There is a self-indulgent charm about this mini-history of the Marais (former marshes), corresponding to Paris' third arrondissement, that is hard to resist. Karmel, who fell in love with the city in his teens and later married a Frenchwoman, owns a fifth-floor walk-up in the Marais at the corner of rue des Rosiers and rue Vieille-du-Temple. He invites us to share his delight in the neighborhood and his delving into its history. But despite his affection for the Marais and his elegant, leisured prose, this is not a book for the armchair traveler. You have to be there with this slim, illustrated volume in hand. Turning the pages, you could stroll past the house where Beaumarchais wrote 'The Marriage of Figaro' or visit the Museum of the History of Paris in the Hotel Carnavalet, knowing that the greatest literary gossip of all France, Madame de Savign, made it her home. The area has gone through a number of misguided attempts at modernization, the author reports, but a combination of chance and economics has preserved its character and some of its great mansions. In the end, the reader is left with envy for anyone with a pied terre in such a wonderful place and a feeling that the narrow streets remain just out of reach.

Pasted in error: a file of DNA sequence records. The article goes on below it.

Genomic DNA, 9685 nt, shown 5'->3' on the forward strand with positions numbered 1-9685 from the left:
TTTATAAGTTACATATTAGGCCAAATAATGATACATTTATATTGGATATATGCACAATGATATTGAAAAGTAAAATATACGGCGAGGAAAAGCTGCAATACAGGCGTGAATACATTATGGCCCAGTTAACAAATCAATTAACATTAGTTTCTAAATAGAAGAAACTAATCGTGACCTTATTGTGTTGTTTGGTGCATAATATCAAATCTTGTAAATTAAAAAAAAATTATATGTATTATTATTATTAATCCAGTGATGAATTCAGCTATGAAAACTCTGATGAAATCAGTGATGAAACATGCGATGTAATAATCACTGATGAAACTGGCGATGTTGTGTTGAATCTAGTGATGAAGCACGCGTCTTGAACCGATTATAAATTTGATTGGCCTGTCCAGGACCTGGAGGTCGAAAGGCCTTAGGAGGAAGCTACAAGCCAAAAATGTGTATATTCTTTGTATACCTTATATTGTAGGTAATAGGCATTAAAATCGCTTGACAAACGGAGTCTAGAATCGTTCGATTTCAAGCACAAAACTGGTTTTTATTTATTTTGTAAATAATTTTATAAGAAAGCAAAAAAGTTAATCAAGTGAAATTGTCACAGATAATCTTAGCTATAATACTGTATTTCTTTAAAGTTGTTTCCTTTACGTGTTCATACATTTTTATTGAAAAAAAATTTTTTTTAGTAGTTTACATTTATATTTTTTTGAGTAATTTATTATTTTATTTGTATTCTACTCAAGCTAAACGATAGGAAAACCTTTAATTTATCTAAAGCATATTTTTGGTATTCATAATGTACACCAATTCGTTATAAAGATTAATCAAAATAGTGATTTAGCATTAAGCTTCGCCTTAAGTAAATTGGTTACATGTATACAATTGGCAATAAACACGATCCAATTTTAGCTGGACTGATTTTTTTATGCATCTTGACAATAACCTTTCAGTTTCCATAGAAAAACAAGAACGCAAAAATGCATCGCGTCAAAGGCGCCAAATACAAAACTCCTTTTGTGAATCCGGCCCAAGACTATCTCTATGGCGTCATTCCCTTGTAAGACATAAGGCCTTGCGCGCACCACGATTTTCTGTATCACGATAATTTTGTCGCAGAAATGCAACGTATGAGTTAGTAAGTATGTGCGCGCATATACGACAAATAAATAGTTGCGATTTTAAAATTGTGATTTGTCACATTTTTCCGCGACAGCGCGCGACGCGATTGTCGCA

Library Journal